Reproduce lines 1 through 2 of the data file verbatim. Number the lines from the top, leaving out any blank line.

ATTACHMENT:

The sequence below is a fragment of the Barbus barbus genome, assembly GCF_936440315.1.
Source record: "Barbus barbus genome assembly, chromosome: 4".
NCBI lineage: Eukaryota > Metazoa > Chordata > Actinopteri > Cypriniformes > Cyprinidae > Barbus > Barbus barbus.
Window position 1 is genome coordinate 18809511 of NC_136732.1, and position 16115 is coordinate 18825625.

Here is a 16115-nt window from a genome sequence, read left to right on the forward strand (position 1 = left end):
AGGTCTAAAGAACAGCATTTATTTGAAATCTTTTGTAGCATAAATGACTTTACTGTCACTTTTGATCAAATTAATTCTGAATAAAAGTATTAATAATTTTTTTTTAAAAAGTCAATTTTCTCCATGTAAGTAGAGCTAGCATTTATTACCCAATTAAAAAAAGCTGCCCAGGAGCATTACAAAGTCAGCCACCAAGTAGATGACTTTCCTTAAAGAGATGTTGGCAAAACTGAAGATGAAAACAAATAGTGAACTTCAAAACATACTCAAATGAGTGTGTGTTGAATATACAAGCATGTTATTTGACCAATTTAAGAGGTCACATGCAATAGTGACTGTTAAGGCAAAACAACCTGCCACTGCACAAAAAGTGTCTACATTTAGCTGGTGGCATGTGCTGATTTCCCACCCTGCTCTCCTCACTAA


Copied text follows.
The sequence below is a fragment of the Barbus barbus genome, assembly GCF_936440315.1.
Source record: "Barbus barbus genome assembly, chromosome: 4".